“Coming from Kansas I’ve realized that this must be one of the worst states to be an atheist in the nation. Churches in Kansas are like Starbucks around the rest of the country: they’re everywhere, and everyone goes to them. When you first meet people it’s not odd for them to ask which church you go to or what religion you are. As an atheist, I’ve often lied and said I was Christian or that I didn’t belong to one church.

This is out of pure survival. I just wanted to avoid the dirty looks and disgusted words that pour out of my new Christian acquaintance. Of course, this doesn’t happen every time. There have been many moments where I shared my beliefs and my new friend acted very Christ-like. Those are the best encounters. I’ve been an atheist for quite a few years, and some of my closest friends still don’t know.”


Atheism_PEWWhen I put out a call for submissions for my book, Atheists in America, this was one of the first essays I received. It is a quote from Brittany Friedel’s piece “An Atheist in the Bible Belt” and when she wrote it, Brittany was a psychology major at a small Methodist college in Kansas. Although I completed my graduate studies outside of the bible belt, at a large public university, parts of her narrative paralleled my own experiences as an atheist (someone who does not believe in a god/gods or any supernatural beings) psychology doctoral student.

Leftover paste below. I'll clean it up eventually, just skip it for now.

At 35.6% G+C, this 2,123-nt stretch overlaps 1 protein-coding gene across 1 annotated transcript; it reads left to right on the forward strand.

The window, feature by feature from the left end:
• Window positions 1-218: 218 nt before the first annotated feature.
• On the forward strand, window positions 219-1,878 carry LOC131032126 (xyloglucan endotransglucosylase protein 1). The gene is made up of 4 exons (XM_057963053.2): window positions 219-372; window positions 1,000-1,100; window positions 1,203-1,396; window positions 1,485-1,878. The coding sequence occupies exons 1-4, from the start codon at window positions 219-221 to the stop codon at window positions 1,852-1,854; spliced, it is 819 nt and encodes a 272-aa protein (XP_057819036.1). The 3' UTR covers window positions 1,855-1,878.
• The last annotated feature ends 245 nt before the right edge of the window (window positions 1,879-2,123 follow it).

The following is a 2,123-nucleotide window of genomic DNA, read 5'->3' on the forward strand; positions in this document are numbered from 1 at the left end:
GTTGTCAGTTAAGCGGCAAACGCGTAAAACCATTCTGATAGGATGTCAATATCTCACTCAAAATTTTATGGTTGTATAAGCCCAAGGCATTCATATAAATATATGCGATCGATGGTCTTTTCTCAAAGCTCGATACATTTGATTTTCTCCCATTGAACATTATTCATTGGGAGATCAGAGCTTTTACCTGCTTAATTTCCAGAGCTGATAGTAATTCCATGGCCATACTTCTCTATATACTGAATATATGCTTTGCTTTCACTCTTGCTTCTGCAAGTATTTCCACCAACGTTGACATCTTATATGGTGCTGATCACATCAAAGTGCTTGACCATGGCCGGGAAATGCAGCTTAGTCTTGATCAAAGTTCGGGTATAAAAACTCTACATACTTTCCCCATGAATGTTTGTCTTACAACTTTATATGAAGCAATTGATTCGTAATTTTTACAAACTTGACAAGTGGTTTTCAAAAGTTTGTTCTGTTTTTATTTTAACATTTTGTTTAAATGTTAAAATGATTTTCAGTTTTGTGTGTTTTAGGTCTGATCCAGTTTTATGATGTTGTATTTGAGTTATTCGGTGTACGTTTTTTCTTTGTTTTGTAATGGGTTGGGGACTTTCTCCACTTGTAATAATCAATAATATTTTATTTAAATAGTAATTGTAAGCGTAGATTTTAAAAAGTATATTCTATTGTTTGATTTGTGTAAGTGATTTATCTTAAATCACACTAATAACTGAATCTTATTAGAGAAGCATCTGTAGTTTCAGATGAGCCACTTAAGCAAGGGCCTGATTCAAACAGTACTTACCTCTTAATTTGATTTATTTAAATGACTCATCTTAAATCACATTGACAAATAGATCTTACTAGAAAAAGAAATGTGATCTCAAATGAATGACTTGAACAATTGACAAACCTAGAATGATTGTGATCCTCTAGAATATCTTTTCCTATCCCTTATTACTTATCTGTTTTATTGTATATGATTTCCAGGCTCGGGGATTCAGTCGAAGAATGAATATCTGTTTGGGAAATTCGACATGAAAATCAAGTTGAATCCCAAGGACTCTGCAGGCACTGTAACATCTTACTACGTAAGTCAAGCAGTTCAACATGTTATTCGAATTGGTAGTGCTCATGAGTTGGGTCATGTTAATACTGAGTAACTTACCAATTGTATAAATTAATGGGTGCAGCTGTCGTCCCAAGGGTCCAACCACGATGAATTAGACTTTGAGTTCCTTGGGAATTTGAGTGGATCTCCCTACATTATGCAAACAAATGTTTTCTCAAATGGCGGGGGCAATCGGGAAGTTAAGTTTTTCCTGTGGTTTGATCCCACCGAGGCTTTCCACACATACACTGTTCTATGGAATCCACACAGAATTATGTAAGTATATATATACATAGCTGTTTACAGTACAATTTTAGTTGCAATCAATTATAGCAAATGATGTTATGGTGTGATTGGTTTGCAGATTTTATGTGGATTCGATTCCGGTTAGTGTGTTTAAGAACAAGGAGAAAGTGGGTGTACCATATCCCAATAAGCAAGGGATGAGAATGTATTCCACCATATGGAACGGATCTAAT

Training to be a psychologist – understandably – requires students to take a slew of coursework on therapy skills. In one of these courses, Career Counseling, we were discussing strategies that might help alleviate anxiety for a therapy client who was nervous about finding a job. Other students in the class volunteered a number of reassuring statements they would share with their client, including canned phrases such as “everything will work out as it should” and “trust in the universe.”

Though I was much more shy and mild-mannered in graduate school than I am now, I found that hearing these phrases pushed my discomfort to such a level that I had to say something. Raising my hand, I calmly asked, “But wouldn’t clients who are non-religious react poorly to statements like that?”

Other students in the class looked puzzled and asked what I meant.

Turning red and stammering, I continued, “Well… it just seems that if you aren’t religious or spiritual, ‘trusting in the universe’ is not a very reassuring concept, you know?”

At that point, one of my classmates who seemed slightly ruffled by my comment, turned to me and said “Melanie, you’d have to be a capital-A atheist to have a problem with those statements.”

“Well, I am.”

“Atheist? Really? But… you’re so nice.”

That same student stared at me blankly for a few seconds, and then skeptically remarked, “Atheist? Really? But… you’re so nice.”

At that moment, in that class, I realized just how stigmatized atheist people are in the United States (US). This stigma runs so deep that even in a large, public university amongst psychology doctoral students – who are, by the way, notoriously liberal and open-minded – it was completely acceptable to believe that being nice and being atheist were mutually exclusive identities to hold.